By Brian York, Vice President, Coverys Custom Accounts
A new reimbursement approach for healthcare providers is gaining steam. Bundled payments have come onto the scene as an innovative approach that may benefit payers, patients, and healthcare providers. But with these rewards come risks – which is why Coverys has developed a new product for healthcare providers to control the financial exposures associated with bundled payments.
The bundled payment program provides an alternative payment model to the traditional fee-for-service reimbursement model. The payer sets a target price to cover the costs associated with a specified episode of care. The payments for expenditures within each episode of care are reconciled to the target price at the end of a performance period.
The Centers for Medicare & Medicaid Services (CMS) has been experimenting with bundled payments for some time now. In 2013, CMS launched the Bundled Payments for Care Improvement (BPCI) initiative, which included four separate models of care. Then in 2016, CMS launched the Comprehensive Care for Joint Replacement Model. This model, which will run through the end of 2020, uses a bundled payment approach for hip and knee replacements.
It doesn’t end there. In 2018, CMS launched BPCI Advanced, a new voluntary bundled payment model that covers 32 different clinical episodes. This program will continue through the end of 2023. Currently, around 1,500 providers are participating in this model.
While CMS is leading the way in bundled payments, commercial payers have taken note, and some are getting in on the trend. Bundled payments are expected to rise in popularity, and by 2025, CMS is pushing to have 100% of providers in a downside risk sharing arrangement. Providers need to be aware of both the advantages and disadvantages of this system.
CMS has argued that the traditional fee-for-service model can lead to fragmented care. This can hurt patients and drive up costs—problems that the bundled payment system seeks to address. The bundled payment system offers something for everyone.
- Payers get to share their risk with the providers in charge of care. By setting target prices, they are able to control costs.
- Patients get value-based care. The focus is on quality, not quantity. Providers are incentivized to redesign care delivery and provide coordinated care that is as efficient as possible.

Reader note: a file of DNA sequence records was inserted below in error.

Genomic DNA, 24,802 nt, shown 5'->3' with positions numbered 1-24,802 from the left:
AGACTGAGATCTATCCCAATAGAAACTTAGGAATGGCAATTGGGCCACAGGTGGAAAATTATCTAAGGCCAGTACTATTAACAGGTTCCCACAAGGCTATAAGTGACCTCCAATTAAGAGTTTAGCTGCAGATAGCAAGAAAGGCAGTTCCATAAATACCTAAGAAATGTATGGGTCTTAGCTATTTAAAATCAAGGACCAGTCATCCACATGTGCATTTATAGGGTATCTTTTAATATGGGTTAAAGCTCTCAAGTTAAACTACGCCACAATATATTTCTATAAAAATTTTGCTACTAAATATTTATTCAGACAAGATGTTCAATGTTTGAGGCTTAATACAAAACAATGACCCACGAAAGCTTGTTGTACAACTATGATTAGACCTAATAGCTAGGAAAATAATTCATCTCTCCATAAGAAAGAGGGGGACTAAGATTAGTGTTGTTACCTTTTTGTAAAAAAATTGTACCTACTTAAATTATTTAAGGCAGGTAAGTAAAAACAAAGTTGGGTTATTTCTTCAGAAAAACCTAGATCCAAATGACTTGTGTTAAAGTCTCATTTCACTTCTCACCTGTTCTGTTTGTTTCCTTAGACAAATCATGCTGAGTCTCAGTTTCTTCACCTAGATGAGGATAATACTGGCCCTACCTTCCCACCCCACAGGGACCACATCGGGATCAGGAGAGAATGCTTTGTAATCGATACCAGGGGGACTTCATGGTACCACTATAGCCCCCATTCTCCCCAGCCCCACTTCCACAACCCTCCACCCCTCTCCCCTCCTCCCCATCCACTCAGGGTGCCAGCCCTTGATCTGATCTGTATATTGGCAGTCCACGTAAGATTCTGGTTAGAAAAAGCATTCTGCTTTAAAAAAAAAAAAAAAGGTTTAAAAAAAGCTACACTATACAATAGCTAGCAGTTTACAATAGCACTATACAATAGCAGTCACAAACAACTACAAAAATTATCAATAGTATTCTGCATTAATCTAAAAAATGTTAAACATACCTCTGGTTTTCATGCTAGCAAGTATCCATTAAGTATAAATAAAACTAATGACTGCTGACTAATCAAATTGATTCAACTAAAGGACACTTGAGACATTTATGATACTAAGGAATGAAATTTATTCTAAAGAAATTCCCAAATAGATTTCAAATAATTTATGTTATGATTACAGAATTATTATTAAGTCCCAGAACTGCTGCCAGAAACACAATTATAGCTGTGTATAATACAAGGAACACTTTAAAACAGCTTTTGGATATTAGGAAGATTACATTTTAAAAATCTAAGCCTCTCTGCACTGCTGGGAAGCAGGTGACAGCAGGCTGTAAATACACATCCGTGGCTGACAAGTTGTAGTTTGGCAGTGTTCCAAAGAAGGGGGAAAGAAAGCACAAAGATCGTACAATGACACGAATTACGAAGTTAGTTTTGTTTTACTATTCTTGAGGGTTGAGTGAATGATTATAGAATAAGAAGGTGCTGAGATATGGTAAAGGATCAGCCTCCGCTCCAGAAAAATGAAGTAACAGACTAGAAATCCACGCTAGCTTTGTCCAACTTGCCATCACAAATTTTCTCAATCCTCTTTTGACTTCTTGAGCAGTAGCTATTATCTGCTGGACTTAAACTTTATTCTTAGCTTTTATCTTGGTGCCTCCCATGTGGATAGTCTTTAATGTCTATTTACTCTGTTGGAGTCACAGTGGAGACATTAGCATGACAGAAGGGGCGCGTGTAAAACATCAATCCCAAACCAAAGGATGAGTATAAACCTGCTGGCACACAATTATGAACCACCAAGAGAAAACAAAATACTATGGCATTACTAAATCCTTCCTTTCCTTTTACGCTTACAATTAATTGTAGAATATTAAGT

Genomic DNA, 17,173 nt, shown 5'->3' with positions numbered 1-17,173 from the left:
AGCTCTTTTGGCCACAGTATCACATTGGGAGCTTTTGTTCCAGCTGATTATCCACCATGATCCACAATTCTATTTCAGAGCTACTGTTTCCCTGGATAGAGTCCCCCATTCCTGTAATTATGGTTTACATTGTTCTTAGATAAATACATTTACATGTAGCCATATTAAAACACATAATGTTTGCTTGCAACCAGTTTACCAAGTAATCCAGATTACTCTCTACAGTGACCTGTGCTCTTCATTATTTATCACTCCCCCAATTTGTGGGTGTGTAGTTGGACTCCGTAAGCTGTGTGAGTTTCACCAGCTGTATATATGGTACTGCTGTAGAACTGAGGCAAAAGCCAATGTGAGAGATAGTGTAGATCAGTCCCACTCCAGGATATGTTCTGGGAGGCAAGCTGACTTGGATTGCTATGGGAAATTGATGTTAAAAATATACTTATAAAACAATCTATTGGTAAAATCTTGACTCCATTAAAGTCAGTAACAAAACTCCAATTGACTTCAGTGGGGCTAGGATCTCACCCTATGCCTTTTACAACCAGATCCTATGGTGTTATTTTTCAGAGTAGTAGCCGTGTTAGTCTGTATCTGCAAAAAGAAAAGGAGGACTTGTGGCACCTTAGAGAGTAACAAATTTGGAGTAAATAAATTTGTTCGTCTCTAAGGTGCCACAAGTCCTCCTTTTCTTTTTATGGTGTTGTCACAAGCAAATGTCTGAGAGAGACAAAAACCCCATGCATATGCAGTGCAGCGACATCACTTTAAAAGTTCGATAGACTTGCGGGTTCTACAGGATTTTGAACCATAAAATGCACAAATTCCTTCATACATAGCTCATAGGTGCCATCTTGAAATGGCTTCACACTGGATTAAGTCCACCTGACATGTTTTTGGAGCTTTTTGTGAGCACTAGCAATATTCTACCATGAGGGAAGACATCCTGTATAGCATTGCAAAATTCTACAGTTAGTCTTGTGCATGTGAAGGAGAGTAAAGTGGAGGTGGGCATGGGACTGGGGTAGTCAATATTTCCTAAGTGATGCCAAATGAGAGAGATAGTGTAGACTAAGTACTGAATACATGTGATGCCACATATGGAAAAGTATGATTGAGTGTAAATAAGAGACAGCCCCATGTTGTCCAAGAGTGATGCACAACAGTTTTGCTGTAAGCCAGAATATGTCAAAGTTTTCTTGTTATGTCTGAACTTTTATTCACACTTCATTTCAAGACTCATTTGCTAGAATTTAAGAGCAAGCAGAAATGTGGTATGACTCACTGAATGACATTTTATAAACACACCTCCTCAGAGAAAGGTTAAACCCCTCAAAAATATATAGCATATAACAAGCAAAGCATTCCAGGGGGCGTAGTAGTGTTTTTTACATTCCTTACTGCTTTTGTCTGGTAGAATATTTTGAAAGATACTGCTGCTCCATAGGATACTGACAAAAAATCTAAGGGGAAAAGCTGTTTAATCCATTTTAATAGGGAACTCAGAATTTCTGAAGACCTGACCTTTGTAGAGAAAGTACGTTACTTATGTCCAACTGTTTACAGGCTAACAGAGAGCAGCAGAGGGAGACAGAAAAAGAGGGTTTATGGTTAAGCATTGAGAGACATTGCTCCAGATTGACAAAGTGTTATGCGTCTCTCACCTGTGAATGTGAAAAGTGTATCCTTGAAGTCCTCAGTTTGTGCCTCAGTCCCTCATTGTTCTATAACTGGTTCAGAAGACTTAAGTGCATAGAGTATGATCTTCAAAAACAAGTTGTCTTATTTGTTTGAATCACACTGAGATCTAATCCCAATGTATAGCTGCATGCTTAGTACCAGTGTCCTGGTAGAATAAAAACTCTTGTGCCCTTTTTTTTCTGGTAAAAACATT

- Providers have the opportunity to increase profits. By providing excellent care that is cost-effective and yields good outcomes, providers can keep costs within target prices, thereby increasing their revenue.
This system is exciting. However, before providers dive into bundled payments, they need to be aware of the risks.
While healthcare providers can increase profits by providing care at a cost that is below the target price established by the bundled payment system, the opposite can also happen. If costs exceed the target price, providers can take a significant loss. Sometimes, this may happen for reasons that are out of the provider’s control.
In the BPCI Advanced model, the target price contemplates the initial procedure as well as a 90-day recovery period that starts on the day of discharge or, in the case of outpatient procedures, upon completion of the procedure. This is a significant period of time during which things can go wrong, especially among patients with comorbidities. Some of these things include:
- Revision surgery
These outlier situations could easily double or triple the cost of care. When this happens, the provider would likely incur a loss.
The bundled payment system is a huge emerging market that looks very promising. Entrepreneurial providers may find that it’s worthwhile to take on the associated risks, but they should also take the following steps to protect themselves:
- Do the research. An analysis of historical performance can help you predict your expected performance.
- Assess your partners. Ancillary services, such as physical therapy or skilled nursing, can impact the bundled payments package. They must provide value-based care too.
- Maintain excellent communication with patients and other providers.
- Understand that you may not always make money. Difficult cases can result in losses.
- Take the risk seriously. As always, it’s important to look for ways to manage the risk.